Odds and Ends: Bauer, Baseball Writers, Schilling
A roundup of the latest baseball news, and what it all means.
There’s lots going on in the baseball world, but nothing that quite stands out. So today, we cover a few different baseball developments, I work on my newsletter voice, and we explore why Curt Schilling is not like Bernie Sanders.
According to a USA Today report, the Mets have made an offer to Trevor Bauer that comes close to breaking the Average Annual Value record for a pitcher. Obviously, Bauer is a polarizing figure, so the news that the Mets might actually be taking concrete steps to sign him has been met with a deluge of Tweets.
To me, there’s basically one correct take on all this. Bauer is an excellent pitcher, and the Mets can afford him if they say they can, but he’s also an annoying and sometimes repulsive guy. Some fans of his will argue that there’s actually nothing wrong with his off-the-field persona and temperament. His detractors, meanwhile, will say that in addition to being a bad guy, he’s an overrated pitcher, he’s only had one good season, he’s going to fall back to a 4.00 E.R.A. next year, etc.
Neither of these are valid, I don’t think. Bauer can clearly pitch: after an excellent year in 2018 and a disappointing follow-up in 2019, he put it all together last season. He faced only the central divisions and their weak offenses, so he probably won’t repeat his 1.73 E.R.A., but it’s crazy to look at what Bauer did last season and think “it’s all a mirage.” Bauer is an excellent pitcher, and he’s kind of a turd. Make of that what you will.
In The Athletic, Ken Rosenthal writes that baseball should delay Spring training for at least a month, even though the other three major sports are in the midst of playing their seasons. Rosenthal is wary of bringing thousands of people together in Florida and Arizona. The Phoenix Coyotes are currently admitting up to 3450 fans to each of their home games, and the Super Bowl, on February 6th in Florida, will bring together more than 20,000 fans, not to mention the staff involved.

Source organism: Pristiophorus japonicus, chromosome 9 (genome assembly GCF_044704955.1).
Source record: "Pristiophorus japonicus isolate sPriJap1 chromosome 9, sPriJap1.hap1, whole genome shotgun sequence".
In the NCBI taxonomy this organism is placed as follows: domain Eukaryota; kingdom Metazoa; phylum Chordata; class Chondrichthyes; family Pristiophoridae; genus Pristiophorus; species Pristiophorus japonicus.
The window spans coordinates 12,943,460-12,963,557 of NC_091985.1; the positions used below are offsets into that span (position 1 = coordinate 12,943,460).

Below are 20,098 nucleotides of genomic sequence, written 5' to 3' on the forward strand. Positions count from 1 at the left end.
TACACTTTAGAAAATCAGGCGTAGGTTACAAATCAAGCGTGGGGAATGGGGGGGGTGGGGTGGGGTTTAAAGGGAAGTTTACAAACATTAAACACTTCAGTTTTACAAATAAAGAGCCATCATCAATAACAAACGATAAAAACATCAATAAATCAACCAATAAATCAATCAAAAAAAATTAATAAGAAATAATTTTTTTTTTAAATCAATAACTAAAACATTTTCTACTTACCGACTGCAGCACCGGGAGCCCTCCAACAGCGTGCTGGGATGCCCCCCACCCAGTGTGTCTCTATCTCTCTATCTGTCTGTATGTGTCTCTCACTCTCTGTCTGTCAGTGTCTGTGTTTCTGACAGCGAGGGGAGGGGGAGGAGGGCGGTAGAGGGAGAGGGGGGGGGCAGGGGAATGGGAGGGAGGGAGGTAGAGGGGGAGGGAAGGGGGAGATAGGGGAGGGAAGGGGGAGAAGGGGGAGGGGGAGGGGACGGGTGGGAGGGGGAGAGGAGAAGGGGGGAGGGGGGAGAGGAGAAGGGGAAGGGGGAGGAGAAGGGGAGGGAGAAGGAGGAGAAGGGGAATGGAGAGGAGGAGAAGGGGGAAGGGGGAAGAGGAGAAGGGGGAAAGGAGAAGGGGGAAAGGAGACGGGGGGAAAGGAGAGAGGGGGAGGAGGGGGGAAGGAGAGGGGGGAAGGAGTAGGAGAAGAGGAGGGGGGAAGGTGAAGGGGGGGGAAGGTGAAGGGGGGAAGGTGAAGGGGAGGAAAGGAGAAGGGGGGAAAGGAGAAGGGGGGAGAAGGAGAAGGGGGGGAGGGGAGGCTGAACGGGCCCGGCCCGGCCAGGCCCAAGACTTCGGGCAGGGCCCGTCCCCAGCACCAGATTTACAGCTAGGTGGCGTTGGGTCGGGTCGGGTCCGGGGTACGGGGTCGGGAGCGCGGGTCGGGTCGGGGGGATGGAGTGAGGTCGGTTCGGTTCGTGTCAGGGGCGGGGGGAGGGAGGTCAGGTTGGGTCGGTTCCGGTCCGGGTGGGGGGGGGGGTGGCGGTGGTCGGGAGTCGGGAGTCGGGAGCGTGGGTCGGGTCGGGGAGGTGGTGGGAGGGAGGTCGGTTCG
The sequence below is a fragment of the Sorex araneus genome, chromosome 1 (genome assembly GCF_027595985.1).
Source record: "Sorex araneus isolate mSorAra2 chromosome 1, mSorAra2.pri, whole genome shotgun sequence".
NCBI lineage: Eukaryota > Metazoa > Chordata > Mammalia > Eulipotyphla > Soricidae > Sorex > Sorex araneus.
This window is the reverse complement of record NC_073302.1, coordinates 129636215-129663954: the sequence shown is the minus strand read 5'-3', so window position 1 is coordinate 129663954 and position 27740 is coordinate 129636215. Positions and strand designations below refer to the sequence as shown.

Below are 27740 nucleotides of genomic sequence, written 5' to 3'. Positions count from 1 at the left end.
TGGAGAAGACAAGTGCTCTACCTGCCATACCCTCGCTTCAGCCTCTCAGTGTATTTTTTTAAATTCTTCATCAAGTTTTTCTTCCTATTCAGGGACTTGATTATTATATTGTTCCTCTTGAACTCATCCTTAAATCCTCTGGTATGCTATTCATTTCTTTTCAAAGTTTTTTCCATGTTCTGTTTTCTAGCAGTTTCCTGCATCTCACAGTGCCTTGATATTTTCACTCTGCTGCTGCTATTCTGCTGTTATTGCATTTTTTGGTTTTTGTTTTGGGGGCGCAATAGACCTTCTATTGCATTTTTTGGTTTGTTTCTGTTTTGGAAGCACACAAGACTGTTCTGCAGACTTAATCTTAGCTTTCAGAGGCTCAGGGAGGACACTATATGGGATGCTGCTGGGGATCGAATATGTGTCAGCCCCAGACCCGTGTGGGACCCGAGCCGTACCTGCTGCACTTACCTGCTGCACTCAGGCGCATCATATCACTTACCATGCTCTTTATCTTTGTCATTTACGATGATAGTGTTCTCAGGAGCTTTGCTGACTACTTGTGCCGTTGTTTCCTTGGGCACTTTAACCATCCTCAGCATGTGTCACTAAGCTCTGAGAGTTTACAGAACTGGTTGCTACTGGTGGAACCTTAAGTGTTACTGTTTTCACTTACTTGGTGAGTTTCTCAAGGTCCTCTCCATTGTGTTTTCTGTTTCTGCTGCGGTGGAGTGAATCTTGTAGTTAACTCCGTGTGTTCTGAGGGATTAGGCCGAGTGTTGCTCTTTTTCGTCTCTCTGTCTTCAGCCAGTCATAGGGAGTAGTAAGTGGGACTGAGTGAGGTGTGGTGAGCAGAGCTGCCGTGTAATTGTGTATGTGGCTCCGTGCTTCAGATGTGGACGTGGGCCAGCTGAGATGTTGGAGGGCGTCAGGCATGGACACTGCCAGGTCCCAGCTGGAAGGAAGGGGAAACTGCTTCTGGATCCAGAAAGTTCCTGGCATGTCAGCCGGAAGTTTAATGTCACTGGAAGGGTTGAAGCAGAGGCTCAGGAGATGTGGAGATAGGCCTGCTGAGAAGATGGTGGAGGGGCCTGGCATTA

Obviously, it’s fine to make a health-based case that baseball shouldn’t start yet. But that shouldn’t be a baseball-specific argument. The only valid rationale that Rosenthal offers for why baseball should wait at least a month, but basketball, football, and hockey should go on, is that baseball players might find it difficult to follow COVID protocols over a 162-game season. That’s pure speculation, and not a reason to delay the season indefinitely (and risk cutting player salaries again).
This took me back to last season, when all of a sudden, baseball media seemed to swing en masse to supporting seven-inning doubleheaders, or even all games being shortened to seven innings, roughly equivalent to shaving 14 minutes off every NFL game. I’ve never heard a writer covering a different sport — basketball, hockey, football, tennis, whatever — argue that what their sport needs is less of the sport. You don’t have to love everything MLB does to be a baseball writer, but at minimum, all full-time baseball writers should share one basic characteristic: they should be able to enjoy the game without asking for less of it.
Last night, Curt Schilling, as most people expected based on pre-announcement public ballots, came up a few votes short of Hall of Fame induction. What came next, though, wasn’t as expected: Schilling, effectively, self-canceled. He requested that he be removed from the ballot and have his name thrown to the committees that take control of induction once players fall off the regular ballot.
I mean…fine? Sure? I don’t think Schilling belongs in the Hall of Fame, and I’m nothing if not a pragmatist. The one thing I really hope doesn’t happen — though I suspect it will — is Schilling’s announcement somehow turning him into even more of a martyr. “The BBWAA’s anti-conservative bias forced an all-time great off the ballot!” Schilling’s supporters will shout. This is obviously wrong: for one, Schilling very notably left the ballot on his own.
For another, though, his failure to be inducted doesn’t have anything to do with anti-conservatism. As Joe Posnanski and Craig Calcaterra have noted, it’s pretty much safe to assume that most baseball players, and most people on the Hall of Fame ballot, are conservatives. Mariano Rivera has been a high-profile Trump supporter for years, and he was inducted unanimously.
Imagine if a conservative was deciding who to invite to a party. They might invite Bernie Sanders, because he seems like a nice guy and might be fun at parties. But they probably wouldn’t invite a guy with the exact same politics as Bernie Sanders who was also just a deeply distasteful, no-fun, loathsome human being. And no one would accuse them of “making it about the politics,” because for goodness’ sake, most of the people in the room are already liberals. There’s no need to invite the liberal who’s also just an awful person, and there’s nothing political about the choice.